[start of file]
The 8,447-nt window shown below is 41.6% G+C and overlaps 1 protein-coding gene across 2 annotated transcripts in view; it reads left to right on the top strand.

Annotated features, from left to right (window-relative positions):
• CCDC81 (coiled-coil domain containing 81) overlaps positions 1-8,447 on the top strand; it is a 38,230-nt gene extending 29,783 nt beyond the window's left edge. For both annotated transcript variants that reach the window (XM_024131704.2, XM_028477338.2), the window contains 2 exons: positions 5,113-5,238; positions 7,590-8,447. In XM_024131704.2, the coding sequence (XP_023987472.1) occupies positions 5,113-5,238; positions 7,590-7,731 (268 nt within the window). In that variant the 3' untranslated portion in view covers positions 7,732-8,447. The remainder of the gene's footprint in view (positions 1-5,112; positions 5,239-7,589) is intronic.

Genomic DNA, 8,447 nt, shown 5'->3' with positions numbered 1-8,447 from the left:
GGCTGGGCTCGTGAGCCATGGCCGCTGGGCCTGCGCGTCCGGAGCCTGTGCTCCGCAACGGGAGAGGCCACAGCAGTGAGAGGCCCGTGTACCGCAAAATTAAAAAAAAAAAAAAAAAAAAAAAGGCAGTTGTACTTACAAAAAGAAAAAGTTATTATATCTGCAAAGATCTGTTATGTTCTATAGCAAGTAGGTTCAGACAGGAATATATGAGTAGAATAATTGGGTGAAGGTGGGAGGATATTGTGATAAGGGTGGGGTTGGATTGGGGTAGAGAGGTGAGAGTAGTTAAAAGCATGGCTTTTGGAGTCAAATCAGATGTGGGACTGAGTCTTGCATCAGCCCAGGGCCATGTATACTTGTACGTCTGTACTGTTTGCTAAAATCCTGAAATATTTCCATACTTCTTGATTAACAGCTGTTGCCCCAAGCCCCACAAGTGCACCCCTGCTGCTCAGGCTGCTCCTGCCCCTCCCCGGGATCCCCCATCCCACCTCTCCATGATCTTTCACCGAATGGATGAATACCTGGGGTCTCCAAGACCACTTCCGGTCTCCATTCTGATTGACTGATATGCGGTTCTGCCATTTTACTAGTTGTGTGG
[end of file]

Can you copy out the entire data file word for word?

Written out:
The 8,447-nt window shown below is 41.6% G+C and overlaps 1 protein-coding gene across 2 annotated transcripts in view; it reads left to right on the top strand.

Annotated features, from left to right (window-relative positions):
• CCDC81 (coiled-coil domain containing 81) overlaps positions 1-8,447 on the top strand; it is a 38,230-nt gene extending 29,783 nt beyond the window's left edge. For both annotated transcript variants that reach the window (XM_024131704.2, XM_028477338.2), the window contains 2 exons: positions 5,113-5,238; positions 7,590-8,447. In XM_024131704.2, the coding sequence (XP_023987472.1) occupies positions 5,113-5,238; positions 7,590-7,731 (268 nt within the window). In that variant the 3' untranslated portion in view covers positions 7,732-8,447. The remainder of the gene's footprint in view (positions 1-5,112; positions 5,239-7,589) is intronic.

Genomic DNA, 8,447 nt, shown 5'->3' with positions numbered 1-8,447 from the left:
GGCTGGGCTCGTGAGCCATGGCCGCTGGGCCTGCGCGTCCGGAGCCTGTGCTCCGCAACGGGAGAGGCCACAGCAGTGAGAGGCCCGTGTACCGCAAAATTAAAAAAAAAAAAAAAAAAAAAAAGGCAGTTGTACTTACAAAAAGAAAAAGTTATTATATCTGCAAAGATCTGTTATGTTCTATAGCAAGTAGGTTCAGACAGGAATATATGAGTAGAATAATTGGGTGAAGGTGGGAGGATATTGTGATAAGGGTGGGGTTGGATTGGGGTAGAGAGGTGAGAGTAGTTAAAAGCATGGCTTTTGGAGTCAAATCAGATGTGGGACTGAGTCTTGCATCAGCCCAGGGCCATGTATACTTGTACGTCTGTACTGTTTGCTAAAATCCTGAAATATTTCCATACTTCTTGATTAACAGCTGTTGCCCCAAGCCCCACAAGTGCACCCCTGCTGCTCAGGCTGCTCCTGCCCCTCCCCGGGATCCCCCATCCCACCTCTCCATGATCTTTCACCGAATGGATGAATACCTGGGGTCTCCAAGACCACTTCCGGTCTCCATTCTGATTGACTGATATGCGGTTCTGCCATTTTACTAGTTGTGTGG